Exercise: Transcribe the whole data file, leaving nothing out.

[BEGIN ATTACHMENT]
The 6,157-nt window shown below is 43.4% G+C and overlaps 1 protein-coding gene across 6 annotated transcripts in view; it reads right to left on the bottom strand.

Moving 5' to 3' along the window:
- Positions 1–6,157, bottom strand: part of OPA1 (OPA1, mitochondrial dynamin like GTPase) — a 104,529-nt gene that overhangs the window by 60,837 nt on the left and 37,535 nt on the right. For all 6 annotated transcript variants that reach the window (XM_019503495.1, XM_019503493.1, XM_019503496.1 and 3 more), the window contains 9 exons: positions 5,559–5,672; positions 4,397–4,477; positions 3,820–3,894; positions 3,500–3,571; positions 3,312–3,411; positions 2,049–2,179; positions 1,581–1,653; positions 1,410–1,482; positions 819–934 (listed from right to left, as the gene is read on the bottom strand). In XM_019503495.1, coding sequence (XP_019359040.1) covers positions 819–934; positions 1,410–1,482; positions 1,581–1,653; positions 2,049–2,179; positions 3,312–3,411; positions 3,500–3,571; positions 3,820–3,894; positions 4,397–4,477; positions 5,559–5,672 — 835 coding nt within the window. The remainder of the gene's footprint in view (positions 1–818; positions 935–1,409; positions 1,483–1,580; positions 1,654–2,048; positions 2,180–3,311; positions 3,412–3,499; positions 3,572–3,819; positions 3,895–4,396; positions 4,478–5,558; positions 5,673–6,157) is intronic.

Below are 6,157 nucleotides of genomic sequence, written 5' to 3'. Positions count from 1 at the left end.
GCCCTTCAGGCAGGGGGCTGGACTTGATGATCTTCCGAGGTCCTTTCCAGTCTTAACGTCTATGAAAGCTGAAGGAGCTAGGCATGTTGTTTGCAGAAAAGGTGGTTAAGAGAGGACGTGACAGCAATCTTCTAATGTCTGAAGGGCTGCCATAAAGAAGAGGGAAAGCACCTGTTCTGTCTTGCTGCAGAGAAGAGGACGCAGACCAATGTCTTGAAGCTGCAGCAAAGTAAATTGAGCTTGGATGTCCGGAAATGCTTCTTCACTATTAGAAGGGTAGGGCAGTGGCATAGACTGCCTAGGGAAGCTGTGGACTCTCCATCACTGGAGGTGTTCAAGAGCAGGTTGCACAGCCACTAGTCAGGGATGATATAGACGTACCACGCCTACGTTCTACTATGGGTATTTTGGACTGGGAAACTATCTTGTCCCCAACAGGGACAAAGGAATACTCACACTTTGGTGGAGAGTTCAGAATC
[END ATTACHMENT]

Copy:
The 6,157-nt window shown below is 43.4% G+C and overlaps 1 protein-coding gene across 6 annotated transcripts in view; it reads right to left on the bottom strand.

Moving 5' to 3' along the window:
- Positions 1–6,157, bottom strand: part of OPA1 (OPA1, mitochondrial dynamin like GTPase) — a 104,529-nt gene that overhangs the window by 60,837 nt on the left and 37,535 nt on the right. For all 6 annotated transcript variants that reach the window (XM_019503495.1, XM_019503493.1, XM_019503496.1 and 3 more), the window contains 9 exons: positions 5,559–5,672; positions 4,397–4,477; positions 3,820–3,894; positions 3,500–3,571; positions 3,312–3,411; positions 2,049–2,179; positions 1,581–1,653; positions 1,410–1,482; positions 819–934 (listed from right to left, as the gene is read on the bottom strand). In XM_019503495.1, coding sequence (XP_019359040.1) covers positions 819–934; positions 1,410–1,482; positions 1,581–1,653; positions 2,049–2,179; positions 3,312–3,411; positions 3,500–3,571; positions 3,820–3,894; positions 4,397–4,477; positions 5,559–5,672 — 835 coding nt within the window. The remainder of the gene's footprint in view (positions 1–818; positions 935–1,409; positions 1,483–1,580; positions 1,654–2,048; positions 2,180–3,311; positions 3,412–3,499; positions 3,572–3,819; positions 3,895–4,396; positions 4,478–5,558; positions 5,673–6,157) is intronic.

Below are 6,157 nucleotides of genomic sequence, written 5' to 3'. Positions count from 1 at the left end.
GCCCTTCAGGCAGGGGGCTGGACTTGATGATCTTCCGAGGTCCTTTCCAGTCTTAACGTCTATGAAAGCTGAAGGAGCTAGGCATGTTGTTTGCAGAAAAGGTGGTTAAGAGAGGACGTGACAGCAATCTTCTAATGTCTGAAGGGCTGCCATAAAGAAGAGGGAAAGCACCTGTTCTGTCTTGCTGCAGAGAAGAGGACGCAGACCAATGTCTTGAAGCTGCAGCAAAGTAAATTGAGCTTGGATGTCCGGAAATGCTTCTTCACTATTAGAAGGGTAGGGCAGTGGCATAGACTGCCTAGGGAAGCTGTGGACTCTCCATCACTGGAGGTGTTCAAGAGCAGGTTGCACAGCCACTAGTCAGGGATGATATAGACGTACCACGCCTACGTTCTACTATGGGTATTTTGGACTGGGAAACTATCTTGTCCCCAACAGGGACAAAGGAATACTCACACTTTGGTGGAGAGTTCAGAATC